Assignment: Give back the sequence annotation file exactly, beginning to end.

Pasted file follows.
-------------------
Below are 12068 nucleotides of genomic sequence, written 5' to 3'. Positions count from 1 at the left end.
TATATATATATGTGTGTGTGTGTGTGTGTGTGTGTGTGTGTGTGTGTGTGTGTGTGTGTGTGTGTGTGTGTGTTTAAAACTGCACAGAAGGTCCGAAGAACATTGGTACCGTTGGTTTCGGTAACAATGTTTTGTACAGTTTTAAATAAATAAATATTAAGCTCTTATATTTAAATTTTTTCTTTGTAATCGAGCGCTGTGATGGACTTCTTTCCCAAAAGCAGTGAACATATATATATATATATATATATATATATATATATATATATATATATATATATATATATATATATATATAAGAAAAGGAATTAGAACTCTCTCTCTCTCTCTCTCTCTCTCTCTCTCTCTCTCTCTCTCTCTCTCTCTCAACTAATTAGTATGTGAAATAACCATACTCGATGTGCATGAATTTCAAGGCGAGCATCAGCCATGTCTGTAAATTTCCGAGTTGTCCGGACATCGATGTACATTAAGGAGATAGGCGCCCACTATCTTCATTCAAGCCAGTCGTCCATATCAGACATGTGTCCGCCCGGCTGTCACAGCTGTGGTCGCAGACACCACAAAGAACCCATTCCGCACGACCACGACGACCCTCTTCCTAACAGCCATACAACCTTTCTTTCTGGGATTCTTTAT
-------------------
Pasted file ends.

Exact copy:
Below are 12068 nucleotides of genomic sequence, written 5' to 3'. Positions count from 1 at the left end.
TATATATATATGTGTGTGTGTGTGTGTGTGTGTGTGTGTGTGTGTGTGTGTGTGTGTGTGTGTGTGTGTGTGTTTAAAACTGCACAGAAGGTCCGAAGAACATTGGTACCGTTGGTTTCGGTAACAATGTTTTGTACAGTTTTAAATAAATAAATATTAAGCTCTTATATTTAAATTTTTTCTTTGTAATCGAGCGCTGTGATGGACTTCTTTCCCAAAAGCAGTGAACATATATATATATATATATATATATATATATATATATATATATATATATATATATATATATATATATATAAGAAAAGGAATTAGAACTCTCTCTCTCTCTCTCTCTCTCTCTCTCTCTCTCTCTCTCTCTCTCTCTCTCAACTAATTAGTATGTGAAATAACCATACTCGATGTGCATGAATTTCAAGGCGAGCATCAGCCATGTCTGTAAATTTCCGAGTTGTCCGGACATCGATGTACATTAAGGAGATAGGCGCCCACTATCTTCATTCAAGCCAGTCGTCCATATCAGACATGTGTCCGCCCGGCTGTCACAGCTGTGGTCGCAGACACCACAAAGAACCCATTCCGCACGACCACGACGACCCTCTTCCTAACAGCCATACAACCTTTCTTTCTGGGATTCTTTAT